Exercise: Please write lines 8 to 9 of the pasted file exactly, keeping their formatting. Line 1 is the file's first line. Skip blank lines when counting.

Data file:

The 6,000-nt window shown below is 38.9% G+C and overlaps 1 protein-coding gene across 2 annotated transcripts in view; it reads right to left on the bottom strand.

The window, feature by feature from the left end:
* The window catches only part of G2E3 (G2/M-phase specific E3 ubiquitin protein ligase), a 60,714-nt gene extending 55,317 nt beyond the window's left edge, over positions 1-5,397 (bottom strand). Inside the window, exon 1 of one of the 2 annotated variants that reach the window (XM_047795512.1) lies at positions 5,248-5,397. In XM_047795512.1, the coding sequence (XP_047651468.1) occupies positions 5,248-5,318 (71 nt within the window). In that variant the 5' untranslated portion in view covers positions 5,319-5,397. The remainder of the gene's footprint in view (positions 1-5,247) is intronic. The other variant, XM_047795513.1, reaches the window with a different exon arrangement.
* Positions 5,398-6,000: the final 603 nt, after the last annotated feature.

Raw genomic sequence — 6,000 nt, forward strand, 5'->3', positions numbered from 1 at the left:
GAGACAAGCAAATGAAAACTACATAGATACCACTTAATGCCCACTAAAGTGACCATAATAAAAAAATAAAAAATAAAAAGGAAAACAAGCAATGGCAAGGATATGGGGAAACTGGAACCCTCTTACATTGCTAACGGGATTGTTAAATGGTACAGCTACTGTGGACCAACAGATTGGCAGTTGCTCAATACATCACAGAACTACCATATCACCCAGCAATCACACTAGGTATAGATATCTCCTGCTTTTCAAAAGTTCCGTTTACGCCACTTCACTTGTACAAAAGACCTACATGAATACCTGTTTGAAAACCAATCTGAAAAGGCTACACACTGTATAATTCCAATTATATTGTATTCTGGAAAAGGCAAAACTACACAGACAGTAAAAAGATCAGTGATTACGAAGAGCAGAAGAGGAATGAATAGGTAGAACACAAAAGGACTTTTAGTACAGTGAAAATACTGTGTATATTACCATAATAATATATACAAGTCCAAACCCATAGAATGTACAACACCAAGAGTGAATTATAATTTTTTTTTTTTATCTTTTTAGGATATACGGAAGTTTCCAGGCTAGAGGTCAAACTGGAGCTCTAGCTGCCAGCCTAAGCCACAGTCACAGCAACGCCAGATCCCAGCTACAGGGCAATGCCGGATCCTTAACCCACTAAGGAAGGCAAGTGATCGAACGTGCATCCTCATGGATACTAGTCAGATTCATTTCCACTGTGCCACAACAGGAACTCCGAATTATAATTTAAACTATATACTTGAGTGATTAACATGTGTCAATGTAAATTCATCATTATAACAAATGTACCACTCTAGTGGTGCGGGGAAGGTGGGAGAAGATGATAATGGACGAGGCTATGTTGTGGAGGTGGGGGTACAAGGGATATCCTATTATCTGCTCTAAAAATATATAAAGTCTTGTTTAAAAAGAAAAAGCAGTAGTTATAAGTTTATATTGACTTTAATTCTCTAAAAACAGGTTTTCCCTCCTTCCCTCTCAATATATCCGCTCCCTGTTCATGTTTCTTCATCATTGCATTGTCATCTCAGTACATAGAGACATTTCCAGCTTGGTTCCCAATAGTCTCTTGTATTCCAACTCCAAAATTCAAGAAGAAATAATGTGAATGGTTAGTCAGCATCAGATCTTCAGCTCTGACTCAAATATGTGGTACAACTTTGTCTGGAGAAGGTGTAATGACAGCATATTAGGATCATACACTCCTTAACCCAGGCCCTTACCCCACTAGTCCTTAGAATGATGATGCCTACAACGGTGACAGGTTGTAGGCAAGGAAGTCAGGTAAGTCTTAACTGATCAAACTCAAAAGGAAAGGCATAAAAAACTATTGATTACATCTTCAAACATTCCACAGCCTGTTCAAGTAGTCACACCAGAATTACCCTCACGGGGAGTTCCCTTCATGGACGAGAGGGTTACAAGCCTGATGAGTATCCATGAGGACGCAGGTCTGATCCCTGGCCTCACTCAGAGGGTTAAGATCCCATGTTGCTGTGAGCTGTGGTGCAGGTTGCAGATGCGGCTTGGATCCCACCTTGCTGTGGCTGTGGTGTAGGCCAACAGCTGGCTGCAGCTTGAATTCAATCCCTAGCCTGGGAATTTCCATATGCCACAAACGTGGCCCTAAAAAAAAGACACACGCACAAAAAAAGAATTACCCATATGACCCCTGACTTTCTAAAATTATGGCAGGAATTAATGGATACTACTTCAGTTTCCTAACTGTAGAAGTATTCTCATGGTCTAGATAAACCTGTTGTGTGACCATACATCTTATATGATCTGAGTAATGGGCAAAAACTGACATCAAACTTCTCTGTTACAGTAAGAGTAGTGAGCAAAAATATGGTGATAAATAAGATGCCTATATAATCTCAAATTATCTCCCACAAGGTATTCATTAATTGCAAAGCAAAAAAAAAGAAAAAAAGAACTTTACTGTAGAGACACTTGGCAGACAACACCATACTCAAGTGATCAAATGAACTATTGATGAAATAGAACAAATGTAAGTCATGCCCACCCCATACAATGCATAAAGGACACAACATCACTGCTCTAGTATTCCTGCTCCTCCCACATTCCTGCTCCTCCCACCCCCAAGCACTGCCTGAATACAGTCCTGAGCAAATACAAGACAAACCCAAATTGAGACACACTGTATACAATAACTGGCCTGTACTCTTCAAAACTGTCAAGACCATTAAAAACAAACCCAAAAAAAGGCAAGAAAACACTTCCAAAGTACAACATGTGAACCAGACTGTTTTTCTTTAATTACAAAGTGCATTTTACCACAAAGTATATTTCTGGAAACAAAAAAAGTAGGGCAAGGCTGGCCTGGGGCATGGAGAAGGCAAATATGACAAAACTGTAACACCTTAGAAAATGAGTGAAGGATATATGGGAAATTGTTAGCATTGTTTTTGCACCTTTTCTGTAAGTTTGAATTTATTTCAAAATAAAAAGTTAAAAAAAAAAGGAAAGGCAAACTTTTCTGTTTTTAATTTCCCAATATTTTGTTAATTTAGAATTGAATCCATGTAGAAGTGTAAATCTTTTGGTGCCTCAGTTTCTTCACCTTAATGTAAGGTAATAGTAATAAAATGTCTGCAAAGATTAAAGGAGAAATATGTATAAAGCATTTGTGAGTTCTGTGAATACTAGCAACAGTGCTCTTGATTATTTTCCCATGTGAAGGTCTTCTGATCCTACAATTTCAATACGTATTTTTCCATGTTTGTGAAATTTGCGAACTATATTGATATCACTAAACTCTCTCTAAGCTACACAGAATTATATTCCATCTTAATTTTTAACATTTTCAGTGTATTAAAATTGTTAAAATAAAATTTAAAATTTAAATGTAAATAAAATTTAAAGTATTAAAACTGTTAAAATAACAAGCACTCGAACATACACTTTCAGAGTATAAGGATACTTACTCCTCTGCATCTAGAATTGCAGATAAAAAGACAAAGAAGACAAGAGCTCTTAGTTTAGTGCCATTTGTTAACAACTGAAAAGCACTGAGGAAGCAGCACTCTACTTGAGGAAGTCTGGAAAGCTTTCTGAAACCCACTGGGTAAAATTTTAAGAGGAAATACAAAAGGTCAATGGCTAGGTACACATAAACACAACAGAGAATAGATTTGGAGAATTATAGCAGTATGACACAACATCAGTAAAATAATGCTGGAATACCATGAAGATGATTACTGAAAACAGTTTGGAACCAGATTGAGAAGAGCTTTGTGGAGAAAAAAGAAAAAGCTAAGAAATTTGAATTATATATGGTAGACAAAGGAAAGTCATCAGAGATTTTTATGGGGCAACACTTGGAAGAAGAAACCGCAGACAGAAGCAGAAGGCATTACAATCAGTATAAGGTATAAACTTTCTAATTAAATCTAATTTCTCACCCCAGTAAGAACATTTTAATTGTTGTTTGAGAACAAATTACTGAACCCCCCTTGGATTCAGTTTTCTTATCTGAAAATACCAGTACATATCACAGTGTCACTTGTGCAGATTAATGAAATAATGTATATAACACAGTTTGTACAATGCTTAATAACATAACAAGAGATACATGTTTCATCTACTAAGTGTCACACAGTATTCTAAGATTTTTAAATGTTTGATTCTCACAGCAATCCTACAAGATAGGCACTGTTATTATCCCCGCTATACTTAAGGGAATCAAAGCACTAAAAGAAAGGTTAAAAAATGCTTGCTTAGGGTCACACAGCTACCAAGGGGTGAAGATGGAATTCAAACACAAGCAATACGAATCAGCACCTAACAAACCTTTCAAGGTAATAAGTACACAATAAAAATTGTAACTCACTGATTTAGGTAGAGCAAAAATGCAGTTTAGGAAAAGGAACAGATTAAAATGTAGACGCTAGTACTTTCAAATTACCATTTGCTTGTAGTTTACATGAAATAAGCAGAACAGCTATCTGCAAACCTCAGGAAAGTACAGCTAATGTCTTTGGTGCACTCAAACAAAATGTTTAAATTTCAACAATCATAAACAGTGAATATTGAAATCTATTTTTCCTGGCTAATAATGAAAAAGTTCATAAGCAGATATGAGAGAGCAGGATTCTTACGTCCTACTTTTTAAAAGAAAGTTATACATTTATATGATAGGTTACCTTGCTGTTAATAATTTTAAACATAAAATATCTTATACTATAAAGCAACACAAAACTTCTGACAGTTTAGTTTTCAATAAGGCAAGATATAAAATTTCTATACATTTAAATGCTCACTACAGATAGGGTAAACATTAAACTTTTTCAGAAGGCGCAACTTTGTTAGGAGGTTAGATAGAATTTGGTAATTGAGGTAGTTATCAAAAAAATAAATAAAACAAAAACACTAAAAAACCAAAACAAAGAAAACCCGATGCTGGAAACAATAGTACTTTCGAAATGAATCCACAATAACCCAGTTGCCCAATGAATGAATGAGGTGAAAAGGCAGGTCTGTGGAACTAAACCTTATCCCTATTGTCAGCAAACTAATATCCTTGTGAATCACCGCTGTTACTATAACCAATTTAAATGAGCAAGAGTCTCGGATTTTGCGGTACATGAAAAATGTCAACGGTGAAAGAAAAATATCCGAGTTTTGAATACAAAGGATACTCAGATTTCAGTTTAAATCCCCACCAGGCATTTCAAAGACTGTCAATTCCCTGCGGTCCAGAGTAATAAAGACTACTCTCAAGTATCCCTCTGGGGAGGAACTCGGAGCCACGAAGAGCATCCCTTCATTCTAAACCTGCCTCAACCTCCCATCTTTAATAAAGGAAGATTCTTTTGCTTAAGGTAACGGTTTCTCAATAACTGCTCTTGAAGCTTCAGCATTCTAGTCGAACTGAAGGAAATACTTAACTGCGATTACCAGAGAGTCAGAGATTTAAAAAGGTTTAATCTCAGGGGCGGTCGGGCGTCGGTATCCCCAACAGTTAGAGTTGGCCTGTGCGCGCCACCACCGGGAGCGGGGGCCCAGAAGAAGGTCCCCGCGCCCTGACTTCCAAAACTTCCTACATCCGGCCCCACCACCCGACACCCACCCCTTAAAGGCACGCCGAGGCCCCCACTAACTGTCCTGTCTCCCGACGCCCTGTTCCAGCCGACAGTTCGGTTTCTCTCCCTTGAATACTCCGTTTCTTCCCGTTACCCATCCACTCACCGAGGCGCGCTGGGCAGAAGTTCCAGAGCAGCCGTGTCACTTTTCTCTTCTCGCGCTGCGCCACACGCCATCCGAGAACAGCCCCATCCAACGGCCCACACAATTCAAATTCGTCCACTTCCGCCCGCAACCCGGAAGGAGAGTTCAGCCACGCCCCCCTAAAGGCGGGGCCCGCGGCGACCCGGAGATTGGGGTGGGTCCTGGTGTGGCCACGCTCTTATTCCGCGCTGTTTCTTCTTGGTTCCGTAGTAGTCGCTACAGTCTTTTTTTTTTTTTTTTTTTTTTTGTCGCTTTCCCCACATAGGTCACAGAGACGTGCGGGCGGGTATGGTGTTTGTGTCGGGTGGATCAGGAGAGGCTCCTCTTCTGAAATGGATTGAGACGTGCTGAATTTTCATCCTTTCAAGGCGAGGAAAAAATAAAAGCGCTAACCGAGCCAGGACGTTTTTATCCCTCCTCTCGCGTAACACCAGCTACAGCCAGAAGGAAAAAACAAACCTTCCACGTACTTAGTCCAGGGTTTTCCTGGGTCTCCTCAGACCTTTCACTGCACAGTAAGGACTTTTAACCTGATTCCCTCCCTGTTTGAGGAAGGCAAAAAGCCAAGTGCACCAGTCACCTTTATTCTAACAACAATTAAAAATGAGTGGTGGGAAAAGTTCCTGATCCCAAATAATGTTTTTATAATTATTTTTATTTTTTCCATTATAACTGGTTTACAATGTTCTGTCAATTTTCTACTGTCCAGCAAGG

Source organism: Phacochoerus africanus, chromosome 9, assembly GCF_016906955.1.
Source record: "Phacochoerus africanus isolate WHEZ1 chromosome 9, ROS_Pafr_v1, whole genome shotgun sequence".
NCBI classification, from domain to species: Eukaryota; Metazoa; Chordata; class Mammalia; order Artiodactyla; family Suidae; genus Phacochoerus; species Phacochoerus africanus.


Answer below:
Source record: "Phacochoerus africanus isolate WHEZ1 chromosome 9, ROS_Pafr_v1, whole genome shotgun sequence".
NCBI classification, from domain to species: Eukaryota; Metazoa; Chordata; class Mammalia; order Artiodactyla; family Suidae; genus Phacochoerus; species Phacochoerus africanus.